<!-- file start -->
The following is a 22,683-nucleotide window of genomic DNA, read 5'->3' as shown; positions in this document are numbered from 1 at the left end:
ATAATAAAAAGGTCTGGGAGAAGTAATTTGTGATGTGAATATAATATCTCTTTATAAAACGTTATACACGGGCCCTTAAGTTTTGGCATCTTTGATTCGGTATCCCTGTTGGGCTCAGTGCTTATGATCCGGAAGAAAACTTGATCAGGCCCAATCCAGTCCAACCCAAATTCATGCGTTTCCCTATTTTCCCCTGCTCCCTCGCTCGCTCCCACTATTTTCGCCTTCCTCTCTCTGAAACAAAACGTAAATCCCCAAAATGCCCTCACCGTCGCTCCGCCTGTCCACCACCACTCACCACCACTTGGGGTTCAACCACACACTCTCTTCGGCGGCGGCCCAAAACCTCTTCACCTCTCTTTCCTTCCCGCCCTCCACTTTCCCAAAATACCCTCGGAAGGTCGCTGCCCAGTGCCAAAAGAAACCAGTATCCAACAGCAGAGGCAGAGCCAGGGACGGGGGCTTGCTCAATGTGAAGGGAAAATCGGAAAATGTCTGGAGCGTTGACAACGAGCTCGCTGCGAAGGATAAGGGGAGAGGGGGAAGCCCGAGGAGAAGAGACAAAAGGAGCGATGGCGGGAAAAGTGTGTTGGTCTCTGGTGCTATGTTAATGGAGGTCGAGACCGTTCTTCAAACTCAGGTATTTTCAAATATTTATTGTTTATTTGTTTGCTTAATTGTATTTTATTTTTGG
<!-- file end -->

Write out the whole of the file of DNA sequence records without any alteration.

The following is a 22,683-nucleotide window of genomic DNA, read 5'->3' as shown; positions in this document are numbered from 1 at the left end:
ATAATAAAAAGGTCTGGGAGAAGTAATTTGTGATGTGAATATAATATCTCTTTATAAAACGTTATACACGGGCCCTTAAGTTTTGGCATCTTTGATTCGGTATCCCTGTTGGGCTCAGTGCTTATGATCCGGAAGAAAACTTGATCAGGCCCAATCCAGTCCAACCCAAATTCATGCGTTTCCCTATTTTCCCCTGCTCCCTCGCTCGCTCCCACTATTTTCGCCTTCCTCTCTCTGAAACAAAACGTAAATCCCCAAAATGCCCTCACCGTCGCTCCGCCTGTCCACCACCACTCACCACCACTTGGGGTTCAACCACACACTCTCTTCGGCGGCGGCCCAAAACCTCTTCACCTCTCTTTCCTTCCCGCCCTCCACTTTCCCAAAATACCCTCGGAAGGTCGCTGCCCAGTGCCAAAAGAAACCAGTATCCAACAGCAGAGGCAGAGCCAGGGACGGGGGCTTGCTCAATGTGAAGGGAAAATCGGAAAATGTCTGGAGCGTTGACAACGAGCTCGCTGCGAAGGATAAGGGGAGAGGGGGAAGCCCGAGGAGAAGAGACAAAAGGAGCGATGGCGGGAAAAGTGTGTTGGTCTCTGGTGCTATGTTAATGGAGGTCGAGACCGTTCTTCAAACTCAGGTATTTTCAAATATTTATTGTTTATTTGTTTGCTTAATTGTATTTTATTTTTGG